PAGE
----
White House Concerned About New Russia-North Korea Alliance

Written by Henrik Rothen

Jan.19 - 2024 8:44 AM CET

White House Concerned About New Russia-North Korea Alliance.

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Russia and North Korea have considerably strengthened their military ties. This escalated cooperation, observed since the onset of Russia's full-scale invasion of Ukraine in February 2022, marks a concerning shift in international relations.

The Evolution of a New Partnership

Pranay Vaddi, the White House's senior director for arms control, emphasized the gravity of this situation during an interview with the Center for Strategic and International Studies think tank on January 18th.

He highlighted that the nature of security threats from North Korea could drastically evolve over the next decade due to this alliance. Russia, facing isolation after its actions in Ukraine, has sought new allies, leading to this burgeoning partnership with North Korea, a nation known for its military ambitions and isolationist stance.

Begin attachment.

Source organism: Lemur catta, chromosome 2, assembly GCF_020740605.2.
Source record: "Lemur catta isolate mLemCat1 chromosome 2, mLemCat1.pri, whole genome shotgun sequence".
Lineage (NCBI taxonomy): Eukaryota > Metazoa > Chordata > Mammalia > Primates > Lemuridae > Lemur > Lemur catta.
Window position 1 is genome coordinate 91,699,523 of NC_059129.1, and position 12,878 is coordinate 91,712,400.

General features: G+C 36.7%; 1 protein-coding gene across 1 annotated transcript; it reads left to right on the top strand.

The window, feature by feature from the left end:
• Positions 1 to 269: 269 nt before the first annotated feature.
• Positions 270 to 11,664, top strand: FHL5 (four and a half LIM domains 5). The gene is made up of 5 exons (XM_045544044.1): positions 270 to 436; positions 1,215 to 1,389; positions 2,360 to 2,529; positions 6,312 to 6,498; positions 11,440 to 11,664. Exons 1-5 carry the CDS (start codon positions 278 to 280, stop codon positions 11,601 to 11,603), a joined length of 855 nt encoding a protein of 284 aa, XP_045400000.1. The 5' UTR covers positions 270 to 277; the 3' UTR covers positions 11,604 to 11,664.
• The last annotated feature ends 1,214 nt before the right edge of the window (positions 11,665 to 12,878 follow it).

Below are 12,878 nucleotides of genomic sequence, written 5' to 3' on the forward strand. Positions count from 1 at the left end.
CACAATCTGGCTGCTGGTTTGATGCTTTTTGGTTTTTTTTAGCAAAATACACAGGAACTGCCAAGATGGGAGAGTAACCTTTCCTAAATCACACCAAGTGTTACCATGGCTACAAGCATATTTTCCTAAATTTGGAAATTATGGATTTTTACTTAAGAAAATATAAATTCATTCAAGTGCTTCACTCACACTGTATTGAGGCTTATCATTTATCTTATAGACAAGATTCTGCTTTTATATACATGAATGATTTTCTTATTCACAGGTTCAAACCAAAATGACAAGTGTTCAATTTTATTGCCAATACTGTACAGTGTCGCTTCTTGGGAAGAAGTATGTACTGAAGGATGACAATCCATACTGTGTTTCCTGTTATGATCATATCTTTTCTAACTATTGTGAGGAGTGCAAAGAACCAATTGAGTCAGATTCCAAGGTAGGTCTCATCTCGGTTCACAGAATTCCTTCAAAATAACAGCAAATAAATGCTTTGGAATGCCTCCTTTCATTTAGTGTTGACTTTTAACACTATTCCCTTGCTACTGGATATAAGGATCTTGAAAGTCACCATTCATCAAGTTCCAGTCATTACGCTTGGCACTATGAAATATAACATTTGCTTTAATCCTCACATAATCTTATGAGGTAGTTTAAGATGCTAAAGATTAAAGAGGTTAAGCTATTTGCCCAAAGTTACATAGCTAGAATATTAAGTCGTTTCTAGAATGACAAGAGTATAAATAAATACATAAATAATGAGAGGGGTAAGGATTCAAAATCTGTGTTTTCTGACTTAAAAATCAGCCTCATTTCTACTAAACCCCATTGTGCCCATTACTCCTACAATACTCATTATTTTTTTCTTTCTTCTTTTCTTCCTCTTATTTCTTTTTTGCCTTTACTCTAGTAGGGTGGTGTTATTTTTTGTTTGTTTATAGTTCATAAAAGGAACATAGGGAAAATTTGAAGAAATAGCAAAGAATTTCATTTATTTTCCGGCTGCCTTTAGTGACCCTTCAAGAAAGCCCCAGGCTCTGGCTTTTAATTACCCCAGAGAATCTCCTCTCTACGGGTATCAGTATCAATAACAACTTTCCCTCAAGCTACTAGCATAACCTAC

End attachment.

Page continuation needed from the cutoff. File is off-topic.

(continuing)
The relationship between Moscow and Pyongyang is increasingly reciprocal. Antony Blinken, the U.S. Secretary of State, noted that Russia is potentially offering advanced military technology to North Korea, including long-range attack capabilities and possibly ballistic missiles and nuclear technologies.

In return, North Korea has supplied approximately one million rounds of ammunition to Russia, as stated by a spokesperson for Ukraine’s military intelligence.

Implications for Global Security

This partnership's immediate impact has been evident in Ukraine, with allegations of North Korea-supplied ballistic missiles being used in attacks. However, its long-term consequences are expected to be more pronounced in the Pacific region.

The U.S., along with its military allies South Korea and Japan, faces the challenge of strengthening their deterrence to counter North Korea's hostile activities, which are likely to be emboldened by this cooperation.

North Korea's Response to Regional Military Drills

In a provocative move, North Korea's state-run Korean Central News Agency claimed on January 19th that the country had tested an "underwater nuclear weapons system" in response to recent joint military drills held by the U.S., Japan, and South Korea.

The system, referred to as "Haiel," is an unmanned nuclear-capable attack drone.

Joint Condemnation by the U.S., South Korea, and Japan

The nuclear envoys of these three nations met in Seoul and collectively condemned North Korea's military activities and its weapons trade with Russia.

The U.S. and nearly 50 other countries have called for an immediate halt to the delivery of weapons from Pyongyang to Moscow, highlighting the critical need for international cooperation to address this evolving security threat.

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